this series on anti-GMO activism in Latin America, we talked about some of the most influential and active NGO activist groups in Latin America that have been strong opponents to biotechnological products and their adoption.arlier in
Over the last 25 years, these NGOs have used cultural and political influences, trying to mine every aspect of agro-biotechnology from research and development to regulation, implementation, and adoption of these products in the LATAM region.
In a prior article [International science denial: Top-5 activist groups spreading anti-GMO myths in Latin America], we addressed the plethora of anti-GMO NGOs that originated in Latin America. But many of the most ferocious attacks on future-focused technological innovation in agriculture are not home grown; they are generated by outside groups, particularly international NGOs with networks in major Latin American countries. Their hot bases are mostly in the United States and Europe; some are even funded by European governments. They have a strong and growing presence, leveraging local branches and forging activist coalitions with smaller home-grown NGOs. Here are profiles of four of them.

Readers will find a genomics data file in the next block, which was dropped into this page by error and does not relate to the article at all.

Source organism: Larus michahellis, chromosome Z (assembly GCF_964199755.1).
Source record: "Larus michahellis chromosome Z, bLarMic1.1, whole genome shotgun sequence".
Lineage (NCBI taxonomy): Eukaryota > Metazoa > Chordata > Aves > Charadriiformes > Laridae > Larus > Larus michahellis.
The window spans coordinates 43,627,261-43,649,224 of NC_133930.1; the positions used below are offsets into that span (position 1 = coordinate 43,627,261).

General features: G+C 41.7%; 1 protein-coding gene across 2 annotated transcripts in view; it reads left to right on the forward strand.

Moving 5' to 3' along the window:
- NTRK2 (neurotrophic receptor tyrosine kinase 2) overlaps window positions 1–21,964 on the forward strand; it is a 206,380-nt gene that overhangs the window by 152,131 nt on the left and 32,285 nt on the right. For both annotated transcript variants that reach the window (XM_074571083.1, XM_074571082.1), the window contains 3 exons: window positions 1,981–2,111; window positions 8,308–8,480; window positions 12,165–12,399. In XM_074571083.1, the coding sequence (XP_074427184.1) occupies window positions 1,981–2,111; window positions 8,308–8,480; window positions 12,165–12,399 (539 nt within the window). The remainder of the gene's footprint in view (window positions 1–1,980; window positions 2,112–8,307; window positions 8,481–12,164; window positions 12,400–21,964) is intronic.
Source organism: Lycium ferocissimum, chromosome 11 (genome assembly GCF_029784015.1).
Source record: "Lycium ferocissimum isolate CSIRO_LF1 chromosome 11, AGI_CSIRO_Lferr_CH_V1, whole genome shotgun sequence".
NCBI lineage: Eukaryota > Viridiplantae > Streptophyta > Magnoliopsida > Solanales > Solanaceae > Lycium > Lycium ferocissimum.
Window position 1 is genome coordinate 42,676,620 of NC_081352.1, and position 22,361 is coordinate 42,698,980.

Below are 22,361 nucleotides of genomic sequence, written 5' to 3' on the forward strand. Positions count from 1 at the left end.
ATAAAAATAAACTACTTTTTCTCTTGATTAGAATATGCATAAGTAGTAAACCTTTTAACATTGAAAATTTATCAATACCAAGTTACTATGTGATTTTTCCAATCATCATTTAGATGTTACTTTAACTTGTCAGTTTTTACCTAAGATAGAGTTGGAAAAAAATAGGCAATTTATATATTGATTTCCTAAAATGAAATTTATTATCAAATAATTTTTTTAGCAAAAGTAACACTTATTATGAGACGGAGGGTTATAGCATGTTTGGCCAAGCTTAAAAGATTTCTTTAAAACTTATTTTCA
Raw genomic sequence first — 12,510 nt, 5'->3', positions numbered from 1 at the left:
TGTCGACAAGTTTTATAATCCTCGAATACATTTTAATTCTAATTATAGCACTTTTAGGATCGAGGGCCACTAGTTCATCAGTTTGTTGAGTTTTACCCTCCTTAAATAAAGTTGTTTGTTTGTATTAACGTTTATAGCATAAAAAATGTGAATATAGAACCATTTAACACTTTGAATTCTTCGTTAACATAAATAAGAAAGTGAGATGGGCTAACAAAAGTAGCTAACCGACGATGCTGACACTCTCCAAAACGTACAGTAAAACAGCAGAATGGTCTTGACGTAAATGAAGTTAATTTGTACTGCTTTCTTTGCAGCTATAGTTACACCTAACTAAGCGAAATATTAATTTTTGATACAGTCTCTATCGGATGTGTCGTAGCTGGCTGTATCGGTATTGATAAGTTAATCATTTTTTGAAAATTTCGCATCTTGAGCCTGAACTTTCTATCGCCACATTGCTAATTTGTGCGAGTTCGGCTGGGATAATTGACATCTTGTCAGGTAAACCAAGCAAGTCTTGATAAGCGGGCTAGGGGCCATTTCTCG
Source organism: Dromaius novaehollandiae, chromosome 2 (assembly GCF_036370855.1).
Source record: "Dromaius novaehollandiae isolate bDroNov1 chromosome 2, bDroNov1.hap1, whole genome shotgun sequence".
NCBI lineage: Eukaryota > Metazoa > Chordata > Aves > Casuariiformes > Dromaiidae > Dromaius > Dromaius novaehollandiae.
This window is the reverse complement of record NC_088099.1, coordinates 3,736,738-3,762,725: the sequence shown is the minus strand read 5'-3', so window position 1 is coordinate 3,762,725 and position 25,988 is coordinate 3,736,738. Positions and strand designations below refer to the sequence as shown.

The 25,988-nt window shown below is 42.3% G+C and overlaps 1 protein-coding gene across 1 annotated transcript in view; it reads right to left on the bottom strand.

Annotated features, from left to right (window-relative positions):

Slow Food is a global grassroots organization founded in 1989 in Turin, Italy, by support from the European Union, Slow Food identifies itself as an organization that defends biodiversity and the right to have access to good, clean, and fair food. They endorse agroecology as the only way to produce food and appeal to cultural values by selling the campaigns against GMOs as a way to protect the way of life of indigenous communities.
They carry out this work by collaborating with other associations, institutions, and a dense network of volunteer activists. Slow Food is established in 65 countries, and together with other European NGOs is working to raise awareness about the legal status of new breeding techniques (NBTs) by presenting how the deregulation of these new products is “a threat of freedom of choice of citizens and farmers”.